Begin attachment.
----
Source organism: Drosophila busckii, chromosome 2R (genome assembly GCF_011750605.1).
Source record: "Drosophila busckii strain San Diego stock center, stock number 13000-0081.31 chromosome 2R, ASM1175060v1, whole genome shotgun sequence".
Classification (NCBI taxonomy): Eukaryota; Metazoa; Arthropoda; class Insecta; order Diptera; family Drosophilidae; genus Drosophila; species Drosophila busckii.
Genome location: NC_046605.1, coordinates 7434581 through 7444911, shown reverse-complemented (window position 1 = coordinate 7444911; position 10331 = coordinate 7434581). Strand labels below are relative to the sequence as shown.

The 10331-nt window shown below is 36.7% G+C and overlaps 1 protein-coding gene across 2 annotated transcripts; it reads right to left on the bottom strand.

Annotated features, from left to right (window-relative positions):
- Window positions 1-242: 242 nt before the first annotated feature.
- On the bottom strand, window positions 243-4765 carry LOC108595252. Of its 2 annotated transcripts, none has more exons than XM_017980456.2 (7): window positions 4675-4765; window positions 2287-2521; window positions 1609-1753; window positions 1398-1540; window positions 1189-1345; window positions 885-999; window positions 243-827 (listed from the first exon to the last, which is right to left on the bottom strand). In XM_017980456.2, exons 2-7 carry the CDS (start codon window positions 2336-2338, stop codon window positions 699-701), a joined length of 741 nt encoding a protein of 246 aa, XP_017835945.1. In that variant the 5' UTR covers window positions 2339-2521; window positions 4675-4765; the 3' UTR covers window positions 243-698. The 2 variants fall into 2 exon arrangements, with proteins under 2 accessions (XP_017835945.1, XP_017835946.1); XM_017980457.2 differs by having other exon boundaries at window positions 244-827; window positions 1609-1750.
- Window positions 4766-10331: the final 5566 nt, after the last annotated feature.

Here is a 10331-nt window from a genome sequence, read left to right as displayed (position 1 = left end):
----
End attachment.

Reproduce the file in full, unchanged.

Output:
Source organism: Drosophila busckii, chromosome 2R (genome assembly GCF_011750605.1).
Source record: "Drosophila busckii strain San Diego stock center, stock number 13000-0081.31 chromosome 2R, ASM1175060v1, whole genome shotgun sequence".
Classification (NCBI taxonomy): Eukaryota; Metazoa; Arthropoda; class Insecta; order Diptera; family Drosophilidae; genus Drosophila; species Drosophila busckii.
Genome location: NC_046605.1, coordinates 7434581 through 7444911, shown reverse-complemented (window position 1 = coordinate 7444911; position 10331 = coordinate 7434581). Strand labels below are relative to the sequence as shown.

The 10331-nt window shown below is 36.7% G+C and overlaps 1 protein-coding gene across 2 annotated transcripts; it reads right to left on the bottom strand.

Annotated features, from left to right (window-relative positions):
- Window positions 1-242: 242 nt before the first annotated feature.
- On the bottom strand, window positions 243-4765 carry LOC108595252. Of its 2 annotated transcripts, none has more exons than XM_017980456.2 (7): window positions 4675-4765; window positions 2287-2521; window positions 1609-1753; window positions 1398-1540; window positions 1189-1345; window positions 885-999; window positions 243-827 (listed from the first exon to the last, which is right to left on the bottom strand). In XM_017980456.2, exons 2-7 carry the CDS (start codon window positions 2336-2338, stop codon window positions 699-701), a joined length of 741 nt encoding a protein of 246 aa, XP_017835945.1. In that variant the 5' UTR covers window positions 2339-2521; window positions 4675-4765; the 3' UTR covers window positions 243-698. The 2 variants fall into 2 exon arrangements, with proteins under 2 accessions (XP_017835945.1, XP_017835946.1); XM_017980457.2 differs by having other exon boundaries at window positions 244-827; window positions 1609-1750.
- Window positions 4766-10331: the final 5566 nt, after the last annotated feature.

Here is a 10331-nt window from a genome sequence, read left to right as displayed (position 1 = left end):